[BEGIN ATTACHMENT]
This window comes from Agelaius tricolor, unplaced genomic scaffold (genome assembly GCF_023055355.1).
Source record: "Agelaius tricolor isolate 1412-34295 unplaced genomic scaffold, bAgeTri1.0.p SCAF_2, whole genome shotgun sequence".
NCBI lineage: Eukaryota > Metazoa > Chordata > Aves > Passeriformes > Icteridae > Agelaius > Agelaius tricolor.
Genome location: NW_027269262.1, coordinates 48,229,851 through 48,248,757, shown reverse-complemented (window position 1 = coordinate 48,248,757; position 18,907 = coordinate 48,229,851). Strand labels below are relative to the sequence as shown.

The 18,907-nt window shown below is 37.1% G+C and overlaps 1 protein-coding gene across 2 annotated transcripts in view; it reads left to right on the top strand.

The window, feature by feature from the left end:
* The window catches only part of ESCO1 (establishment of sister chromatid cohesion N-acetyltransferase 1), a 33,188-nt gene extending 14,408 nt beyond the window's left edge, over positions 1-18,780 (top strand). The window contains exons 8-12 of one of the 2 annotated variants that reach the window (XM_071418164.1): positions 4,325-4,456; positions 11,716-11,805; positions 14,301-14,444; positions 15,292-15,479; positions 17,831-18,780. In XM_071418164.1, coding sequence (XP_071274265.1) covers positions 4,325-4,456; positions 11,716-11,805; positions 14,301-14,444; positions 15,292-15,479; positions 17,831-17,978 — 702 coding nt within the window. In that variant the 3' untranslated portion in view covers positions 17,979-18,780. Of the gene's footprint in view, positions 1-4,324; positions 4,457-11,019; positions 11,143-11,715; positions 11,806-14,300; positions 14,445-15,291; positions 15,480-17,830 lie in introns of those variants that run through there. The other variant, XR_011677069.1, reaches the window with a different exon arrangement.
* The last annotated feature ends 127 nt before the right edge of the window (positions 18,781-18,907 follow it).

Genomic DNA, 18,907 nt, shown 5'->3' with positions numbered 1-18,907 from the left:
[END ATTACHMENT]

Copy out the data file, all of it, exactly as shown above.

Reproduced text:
This window comes from Agelaius tricolor, unplaced genomic scaffold (genome assembly GCF_023055355.1).
Source record: "Agelaius tricolor isolate 1412-34295 unplaced genomic scaffold, bAgeTri1.0.p SCAF_2, whole genome shotgun sequence".
NCBI lineage: Eukaryota > Metazoa > Chordata > Aves > Passeriformes > Icteridae > Agelaius > Agelaius tricolor.
Genome location: NW_027269262.1, coordinates 48,229,851 through 48,248,757, shown reverse-complemented (window position 1 = coordinate 48,248,757; position 18,907 = coordinate 48,229,851). Strand labels below are relative to the sequence as shown.

The 18,907-nt window shown below is 37.1% G+C and overlaps 1 protein-coding gene across 2 annotated transcripts in view; it reads left to right on the top strand.

The window, feature by feature from the left end:
* The window catches only part of ESCO1 (establishment of sister chromatid cohesion N-acetyltransferase 1), a 33,188-nt gene extending 14,408 nt beyond the window's left edge, over positions 1-18,780 (top strand). The window contains exons 8-12 of one of the 2 annotated variants that reach the window (XM_071418164.1): positions 4,325-4,456; positions 11,716-11,805; positions 14,301-14,444; positions 15,292-15,479; positions 17,831-18,780. In XM_071418164.1, coding sequence (XP_071274265.1) covers positions 4,325-4,456; positions 11,716-11,805; positions 14,301-14,444; positions 15,292-15,479; positions 17,831-17,978 — 702 coding nt within the window. In that variant the 3' untranslated portion in view covers positions 17,979-18,780. Of the gene's footprint in view, positions 1-4,324; positions 4,457-11,019; positions 11,143-11,715; positions 11,806-14,300; positions 14,445-15,291; positions 15,480-17,830 lie in introns of those variants that run through there. The other variant, XR_011677069.1, reaches the window with a different exon arrangement.
* The last annotated feature ends 127 nt before the right edge of the window (positions 18,781-18,907 follow it).

Genomic DNA, 18,907 nt, shown 5'->3' with positions numbered 1-18,907 from the left: